When choosing which bikes and items to show, my goal was to have a good story behind every item. A lot of the bikes are donated or on loan from Hall of Famers and National Champions, so they have a bit more history behind it than your average old school collection.
The museum is now your new home. Is it the Chula Vista BMX museum and then some?
gOrk: Yeah, almost everything that was on display in Chula Vista are now here, but we've added a TON more - since we have so much more space. In fact, some of the bikes and items go back to what we first displayed in 1992 at the first Grands museum - like the Stu helmets, John George's Mongoose uniform and Cheri Elliott's No.1 plates. Even thirty years ago, our dream was to have a permanent BMX Museum like this, to educate people about our sport's rich history.
With all the oldskool BMX happenings around the world these days it shows that the love for BMX is still alive. What are some of the programs you have planned with the museum to attract people?
gOrk: Our USA BMX Foundation is working hand-in-hand with the Tulsa school districts to not only have busloads of students to visit on a school field-trip, but to also have the kids become a part of the BMX S.T.E.A.M. program (Science, Technology, Engineering, the Arts and Mathematics). The museum has already hosted events such as Corporate team building meetings, birthday parties and we just had our first wedding at the Museum last week. There are two large classrooms right off of the museum area, so those are used a lot for the special programs and BMX Camps that take place there - such as the R.I.S.E. program that is going on right now, to help underserved youth.
Every day, every week, every month, there is something going on at the HQ. We'll hold our Legacy National there once a year, along with hosting Training Camps and clinics. We just has our first Vintage race and bike show there, which was a huge success, and our BMX Hall of Fame reception, prior to the HoF Ceremony, is happening at the Museum on Friday, October 28th.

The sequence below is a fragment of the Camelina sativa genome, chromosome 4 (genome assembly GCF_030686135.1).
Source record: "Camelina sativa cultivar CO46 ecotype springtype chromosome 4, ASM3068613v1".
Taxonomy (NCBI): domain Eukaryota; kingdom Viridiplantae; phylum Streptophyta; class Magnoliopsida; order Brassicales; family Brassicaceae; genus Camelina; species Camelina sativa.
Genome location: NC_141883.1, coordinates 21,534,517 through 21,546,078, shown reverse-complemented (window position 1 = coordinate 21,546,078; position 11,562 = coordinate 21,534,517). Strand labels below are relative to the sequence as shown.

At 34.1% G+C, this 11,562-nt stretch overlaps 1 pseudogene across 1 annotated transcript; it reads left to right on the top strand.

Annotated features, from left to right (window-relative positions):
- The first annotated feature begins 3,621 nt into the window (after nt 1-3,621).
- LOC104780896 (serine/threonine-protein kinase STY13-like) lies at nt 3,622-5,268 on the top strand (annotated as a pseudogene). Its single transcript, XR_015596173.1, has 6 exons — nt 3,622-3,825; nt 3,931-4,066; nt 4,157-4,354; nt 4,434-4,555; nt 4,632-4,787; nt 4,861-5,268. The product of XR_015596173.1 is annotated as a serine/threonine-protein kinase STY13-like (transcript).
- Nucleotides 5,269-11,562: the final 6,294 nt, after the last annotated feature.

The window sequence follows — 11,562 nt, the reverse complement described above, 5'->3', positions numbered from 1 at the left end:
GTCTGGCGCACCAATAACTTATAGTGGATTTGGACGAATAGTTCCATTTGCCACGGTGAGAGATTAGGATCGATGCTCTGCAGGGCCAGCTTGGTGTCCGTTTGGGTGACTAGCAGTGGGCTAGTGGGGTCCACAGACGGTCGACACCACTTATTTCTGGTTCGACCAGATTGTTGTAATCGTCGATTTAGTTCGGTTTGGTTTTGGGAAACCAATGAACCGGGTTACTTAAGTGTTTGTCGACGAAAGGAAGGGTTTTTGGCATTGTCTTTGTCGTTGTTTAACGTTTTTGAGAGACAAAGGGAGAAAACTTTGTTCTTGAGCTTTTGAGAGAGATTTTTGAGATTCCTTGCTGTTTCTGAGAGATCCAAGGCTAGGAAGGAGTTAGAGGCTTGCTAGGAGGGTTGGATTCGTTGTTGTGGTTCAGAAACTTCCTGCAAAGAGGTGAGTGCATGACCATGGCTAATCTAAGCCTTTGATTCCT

What are some of the products that you are looking for to be added to the museum?
gOrk: What we have on display right now is just the tip of the iceberg. I am still missing some pretty significant brands - like DG, Cook Bros., Redline and SE. We do have Dave Mirra's gold bike in our possession, with plans for a full restoration because of the bike's corrosion. That'll be a great addition. There are certain game-changing bikes that I hope to add to the museum over time, such as Mat Hoffman's weed-eater bike. Stuff like that.
What people see right now is not even the full completion of Phase 1; and I have five Phases planned out over the next six or seven years. Video content on many of the bike pods is planned next, for Phase 2, along with some interactive displays to give visitors more hands-on things to play with.
What are the opening hours and where can people contact you if they have something to contribute to the BMX museum?
gOrk: The museum is open five days a week, from 9 to 5, for any visitors. Admission is a mere $5. It's located at 490 N Lansing Ave., Tulsa, OK 74120, so anybody who comes to Tulsa should make plans to stop in and check it out.